chilling feet

chilling feet

Monday, August 7, 2017

Antarctic Christmas in July: How the South Pole Do

Christmas in JULY.  Why? Because it's cold you twit and it's fun to celebrate Christmas whenever you can to enjoy it more (sorry, pathetic attempt to take a quote from Alan Rickman and use it for Christmas joy of movie viewers everywhere. We are all less off for him having passed away. This is from him playing the Sheriff George of Nottingham in Robin Hood: Prince of Thieves). Ya that was bad, but Christmas in July was not. Most people like Christmas and when it is frigidly cold outside it feels like it is time for Christmas. So Kim, my supervisor down here for the materials department and a lady who loves Christmas, planned an entire event for us to celebrate. As you can see from the picture, this of course included as much decorating as possible. In a good way, if that is possible, the galley looked as though our Christmas decoration boxes projectile vomited their contents onto the walls, ceilings, and floors. It was beautiful and I can say with pride my hands were a big part of making sure it was as classy as described.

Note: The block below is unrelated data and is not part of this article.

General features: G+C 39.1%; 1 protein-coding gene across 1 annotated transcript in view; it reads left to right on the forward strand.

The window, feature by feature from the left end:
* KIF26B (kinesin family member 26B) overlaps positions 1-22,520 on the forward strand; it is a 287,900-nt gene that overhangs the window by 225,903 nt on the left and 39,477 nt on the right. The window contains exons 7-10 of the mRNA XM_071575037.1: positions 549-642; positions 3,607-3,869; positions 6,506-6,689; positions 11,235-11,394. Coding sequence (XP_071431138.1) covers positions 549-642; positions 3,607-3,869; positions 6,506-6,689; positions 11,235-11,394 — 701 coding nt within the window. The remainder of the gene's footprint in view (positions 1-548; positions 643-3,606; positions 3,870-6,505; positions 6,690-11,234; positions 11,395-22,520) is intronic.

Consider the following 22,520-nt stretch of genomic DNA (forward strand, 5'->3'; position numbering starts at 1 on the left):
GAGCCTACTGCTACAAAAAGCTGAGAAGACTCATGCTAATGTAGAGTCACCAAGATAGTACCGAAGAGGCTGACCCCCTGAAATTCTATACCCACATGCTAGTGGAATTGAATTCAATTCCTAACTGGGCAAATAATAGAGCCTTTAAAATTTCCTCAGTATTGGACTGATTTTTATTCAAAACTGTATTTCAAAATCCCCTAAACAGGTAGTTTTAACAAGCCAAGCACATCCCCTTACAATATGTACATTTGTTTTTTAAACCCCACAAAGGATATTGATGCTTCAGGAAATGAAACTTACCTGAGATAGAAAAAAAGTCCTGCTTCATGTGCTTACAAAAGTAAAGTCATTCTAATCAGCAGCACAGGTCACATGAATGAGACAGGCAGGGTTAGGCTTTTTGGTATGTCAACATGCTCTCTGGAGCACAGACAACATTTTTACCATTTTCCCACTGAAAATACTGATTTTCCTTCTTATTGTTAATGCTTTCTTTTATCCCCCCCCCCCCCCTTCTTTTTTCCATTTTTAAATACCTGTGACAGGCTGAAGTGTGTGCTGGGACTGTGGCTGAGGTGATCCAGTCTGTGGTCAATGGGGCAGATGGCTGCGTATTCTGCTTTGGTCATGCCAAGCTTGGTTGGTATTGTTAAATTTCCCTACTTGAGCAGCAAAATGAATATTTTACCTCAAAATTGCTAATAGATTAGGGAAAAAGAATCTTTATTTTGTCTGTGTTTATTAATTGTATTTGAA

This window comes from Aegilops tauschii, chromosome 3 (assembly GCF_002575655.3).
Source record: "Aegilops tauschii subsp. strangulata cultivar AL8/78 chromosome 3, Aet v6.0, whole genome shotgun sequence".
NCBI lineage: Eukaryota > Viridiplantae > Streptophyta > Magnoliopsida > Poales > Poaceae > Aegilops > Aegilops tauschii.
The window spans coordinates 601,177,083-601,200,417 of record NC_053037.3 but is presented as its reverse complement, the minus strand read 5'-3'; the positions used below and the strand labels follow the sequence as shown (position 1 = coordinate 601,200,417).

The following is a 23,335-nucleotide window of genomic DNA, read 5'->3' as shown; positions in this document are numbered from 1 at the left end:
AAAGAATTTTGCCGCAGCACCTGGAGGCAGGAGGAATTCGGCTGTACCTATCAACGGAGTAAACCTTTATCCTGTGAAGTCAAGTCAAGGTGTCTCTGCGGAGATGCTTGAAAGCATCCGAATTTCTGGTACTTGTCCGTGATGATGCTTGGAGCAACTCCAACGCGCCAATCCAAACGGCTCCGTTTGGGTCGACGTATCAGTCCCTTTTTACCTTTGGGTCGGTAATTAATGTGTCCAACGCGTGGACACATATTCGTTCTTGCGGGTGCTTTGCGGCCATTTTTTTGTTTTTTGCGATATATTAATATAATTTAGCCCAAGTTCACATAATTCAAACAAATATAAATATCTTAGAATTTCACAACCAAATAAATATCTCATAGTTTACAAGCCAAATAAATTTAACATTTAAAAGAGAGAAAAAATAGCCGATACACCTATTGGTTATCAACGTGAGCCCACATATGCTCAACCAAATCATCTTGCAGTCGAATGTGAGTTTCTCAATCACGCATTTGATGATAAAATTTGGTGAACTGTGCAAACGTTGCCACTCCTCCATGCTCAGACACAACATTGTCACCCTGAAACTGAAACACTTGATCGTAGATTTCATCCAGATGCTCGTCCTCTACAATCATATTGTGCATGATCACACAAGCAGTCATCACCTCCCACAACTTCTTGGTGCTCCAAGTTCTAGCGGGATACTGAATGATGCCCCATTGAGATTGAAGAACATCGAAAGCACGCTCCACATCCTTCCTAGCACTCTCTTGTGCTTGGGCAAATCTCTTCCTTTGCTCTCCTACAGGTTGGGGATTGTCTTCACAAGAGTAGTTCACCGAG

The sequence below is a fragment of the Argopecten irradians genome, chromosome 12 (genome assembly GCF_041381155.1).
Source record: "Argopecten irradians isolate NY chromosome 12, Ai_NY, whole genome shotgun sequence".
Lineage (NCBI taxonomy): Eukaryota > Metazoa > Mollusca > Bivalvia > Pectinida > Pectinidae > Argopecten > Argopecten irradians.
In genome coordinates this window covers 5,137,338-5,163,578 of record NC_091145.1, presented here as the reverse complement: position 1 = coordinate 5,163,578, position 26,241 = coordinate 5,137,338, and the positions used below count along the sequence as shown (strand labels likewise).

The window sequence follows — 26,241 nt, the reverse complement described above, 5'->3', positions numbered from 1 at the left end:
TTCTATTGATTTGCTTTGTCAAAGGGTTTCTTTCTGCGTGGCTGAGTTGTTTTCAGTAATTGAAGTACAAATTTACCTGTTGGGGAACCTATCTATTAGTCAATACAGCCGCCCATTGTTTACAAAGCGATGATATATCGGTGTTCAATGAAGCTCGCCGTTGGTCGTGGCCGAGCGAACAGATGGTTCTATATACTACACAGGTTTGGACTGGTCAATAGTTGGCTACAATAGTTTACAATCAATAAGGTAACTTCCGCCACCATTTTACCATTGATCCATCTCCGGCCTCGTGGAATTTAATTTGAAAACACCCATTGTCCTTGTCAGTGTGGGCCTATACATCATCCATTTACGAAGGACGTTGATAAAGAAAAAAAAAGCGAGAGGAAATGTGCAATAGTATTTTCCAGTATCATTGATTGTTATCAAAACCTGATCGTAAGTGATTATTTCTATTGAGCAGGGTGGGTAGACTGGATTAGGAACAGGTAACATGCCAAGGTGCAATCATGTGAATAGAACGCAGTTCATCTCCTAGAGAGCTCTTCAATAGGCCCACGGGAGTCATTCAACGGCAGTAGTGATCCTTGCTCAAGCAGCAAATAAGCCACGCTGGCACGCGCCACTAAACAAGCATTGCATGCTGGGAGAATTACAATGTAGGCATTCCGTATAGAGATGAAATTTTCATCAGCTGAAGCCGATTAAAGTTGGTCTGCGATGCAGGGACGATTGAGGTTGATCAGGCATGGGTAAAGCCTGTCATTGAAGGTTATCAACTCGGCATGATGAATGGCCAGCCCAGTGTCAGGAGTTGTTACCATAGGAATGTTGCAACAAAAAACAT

Well you know how Christmas goes, especially when it is celebrated at the wrong time of the year - amazing!! Once our decorating was done, we started off our celebrations by decorating tons of cookies that Kim, Sarah and Catherine shaped and cooked up for us all. Sugar Bear, one of our beloved cooks (and yes we call him Sugar Bear), had prepared all the dough to make this cookie experience possible. Thanks Sugar Bear and cookie makers! As you will see from the pictures below, these lovely folks made so many cookies that our cookie decorating party was really quite fun. People brought their creative skills to life in the form of sugar cookie art. You might think I am just making this up or being polite, but when you look down to some of the cookies these people brought to life you will see what I am talking about. Michelangelo? Maybe not, but certainly art. Penguins with backpacks. Polar bears eating penguins. A distant relative of the octopus I made in an attempt to make Steve uncomfortable (he's not a fan of the octopus as he appropriately fears their brain capacity and ability to track one down far from the ocean). I should have added more photos of the cookies but you'll get the idea.